As Uwezo announced its findings of poor student mastery of basic language and math skills in one East African country after another, newspapers trumpeted a learning crisis in primary schools. Radio stations picked up the story, spreading the findings to communities throughout the region.
For Ruto, too, who is working primarily in Kenya and Tanzania, the past two years have brought significant progress. Uwezo’s work began in 2008, partly modeled after a similar project in India launched with Hewlett Foundation support by an organization called Pratham.
But unlike this Indian reform project, whose top-down approach starts with education officials and works down to the community, Uwezo has adopted a bottom-up strategy, which has proven effective in East Africa.
For example, Ruto explains, schools in Kenya have “district education days” when top officials from the ministry of education visit as guests. When the officials visited recently, they were met by district representatives and parents who presented them with Uwezo-generated statistics showing students’ failure to master material.
“The face of Uwezo is different in each district,” she continues. “We are working in 124 of 158 districts. Villagers’ constant questions have served as pressure. When ministry education officials began being confronted with data everywhere, they finally asked Uwezo to present them with learning data for the entire country.”
Data on Learning Proves Persuasive
The size of the samples proved large enough to be persuasive. In addition to the children aged six to sixteen tested in 124 districts in Kenya, children in 80 districts were tested in Uganda and in 133 districts in Tanzania—all showing abysmally low levels of competence in basic skills.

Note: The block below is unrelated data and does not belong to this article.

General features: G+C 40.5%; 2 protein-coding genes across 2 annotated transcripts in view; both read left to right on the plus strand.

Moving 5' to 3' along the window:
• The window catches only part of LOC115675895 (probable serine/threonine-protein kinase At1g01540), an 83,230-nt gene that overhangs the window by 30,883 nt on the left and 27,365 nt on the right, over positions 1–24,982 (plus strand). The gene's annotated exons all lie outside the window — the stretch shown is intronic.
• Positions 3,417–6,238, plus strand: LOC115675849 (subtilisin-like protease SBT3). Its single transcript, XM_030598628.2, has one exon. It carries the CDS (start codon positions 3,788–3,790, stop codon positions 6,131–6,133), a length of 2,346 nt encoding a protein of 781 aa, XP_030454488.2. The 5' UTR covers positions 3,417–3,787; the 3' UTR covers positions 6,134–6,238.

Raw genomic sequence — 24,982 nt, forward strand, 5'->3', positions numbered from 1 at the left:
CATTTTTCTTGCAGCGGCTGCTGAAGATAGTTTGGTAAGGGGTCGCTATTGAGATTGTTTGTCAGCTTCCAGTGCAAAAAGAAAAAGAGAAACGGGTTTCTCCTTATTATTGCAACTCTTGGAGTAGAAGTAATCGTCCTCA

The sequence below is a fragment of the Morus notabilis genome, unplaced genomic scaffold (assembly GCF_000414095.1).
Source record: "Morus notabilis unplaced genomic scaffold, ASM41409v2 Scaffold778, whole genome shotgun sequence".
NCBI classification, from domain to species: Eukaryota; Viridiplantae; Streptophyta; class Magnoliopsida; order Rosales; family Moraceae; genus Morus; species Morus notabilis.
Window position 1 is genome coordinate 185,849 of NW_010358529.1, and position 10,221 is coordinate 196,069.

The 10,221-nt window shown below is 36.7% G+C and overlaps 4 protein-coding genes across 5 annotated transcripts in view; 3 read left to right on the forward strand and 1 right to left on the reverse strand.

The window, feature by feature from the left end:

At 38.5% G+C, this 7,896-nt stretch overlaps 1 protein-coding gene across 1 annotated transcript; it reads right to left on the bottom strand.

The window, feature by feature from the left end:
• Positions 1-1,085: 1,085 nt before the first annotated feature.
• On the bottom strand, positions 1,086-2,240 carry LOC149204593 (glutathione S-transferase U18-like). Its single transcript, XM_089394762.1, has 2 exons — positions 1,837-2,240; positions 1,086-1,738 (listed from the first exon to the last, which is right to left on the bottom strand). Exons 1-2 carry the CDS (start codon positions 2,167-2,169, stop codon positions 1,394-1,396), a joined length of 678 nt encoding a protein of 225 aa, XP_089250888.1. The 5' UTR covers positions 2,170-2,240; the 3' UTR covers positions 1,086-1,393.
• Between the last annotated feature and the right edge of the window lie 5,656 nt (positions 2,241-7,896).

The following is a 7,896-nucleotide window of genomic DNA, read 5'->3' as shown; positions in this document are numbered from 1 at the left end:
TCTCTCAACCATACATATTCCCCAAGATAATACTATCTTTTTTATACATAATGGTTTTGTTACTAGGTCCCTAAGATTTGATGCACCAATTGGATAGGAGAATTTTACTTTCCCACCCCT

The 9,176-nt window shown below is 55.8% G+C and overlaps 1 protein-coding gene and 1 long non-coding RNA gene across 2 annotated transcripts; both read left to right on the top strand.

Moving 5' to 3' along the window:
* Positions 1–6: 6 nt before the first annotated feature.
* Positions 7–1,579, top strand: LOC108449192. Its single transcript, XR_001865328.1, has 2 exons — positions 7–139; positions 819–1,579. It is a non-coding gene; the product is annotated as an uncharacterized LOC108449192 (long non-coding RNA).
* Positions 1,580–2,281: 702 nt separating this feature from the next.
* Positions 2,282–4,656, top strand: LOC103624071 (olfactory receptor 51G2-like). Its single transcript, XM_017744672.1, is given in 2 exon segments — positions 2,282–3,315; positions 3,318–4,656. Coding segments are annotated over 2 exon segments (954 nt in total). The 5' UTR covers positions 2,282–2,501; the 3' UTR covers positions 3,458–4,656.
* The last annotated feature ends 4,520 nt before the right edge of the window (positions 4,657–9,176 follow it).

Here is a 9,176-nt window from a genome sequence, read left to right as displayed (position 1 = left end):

“The core idea is simple,” Ruto says. “Learning will improve when everyone—parents, teachers, local leaders, and other concerned citizens—takes practical action to improve education in their own communities by exerting pressure on the authorities to focus on learning.”
The international community is demonstrating growing acceptance of the focus on learning outcomes, but Ruto acknowledges that much remains to be done at the national level to maintain momentum.
“After parents have been trained in testing children’s mastery of basic reading and math, they become energized and realize they can do things right now,” she says. “We’re still not using that moment very well. And yet, we have many examples of people who are teaching two or three children to read who couldn’t read before. We need to encourage more efforts like that to get things to roll on their own.”
In Tanzania, assessments are printed on the back of the standard schoolchildren's workbooks.
Murphy agrees and adds that changing the thinking among international donors still presents its own challenges.
“The bad news is there is no shortcut” to reform, she says. “Our grantees have to push on the education system all across each country to assure that children actually learn. And dealing with the level of dysfunction has been hard. In Mali, for example, schools have been closed for fully half the year because of strikes. The other difficulty is that, as much as people are starting to accept learning as a reform objective, it’s still easy to slip back into the old ways of thinking.
“What I’m learning more and more is the importance of communications in all these efforts,” she continues. “Concerned citizens have technology, but a lot of their mobilization as advocates is about political will and the hard and thorny implications of having that will. You have to give them motivation, and that’s where communications comes in.”
Murphy’s hopes for five years from now? “Realistically, my expectation is that when governments and ministries of finance think about money for education, they view their objective not as getting children to school but as getting them effective learning in school. That may mean providing more money for education or allocating that money differently. And I hope to see more of the best teachers assigned to the primary grades. The advocacy community is moving this way.”
The stakes, she says, couldn’t be higher: “If we succeed, there will be more children out there who have a chance because they have learned to read.”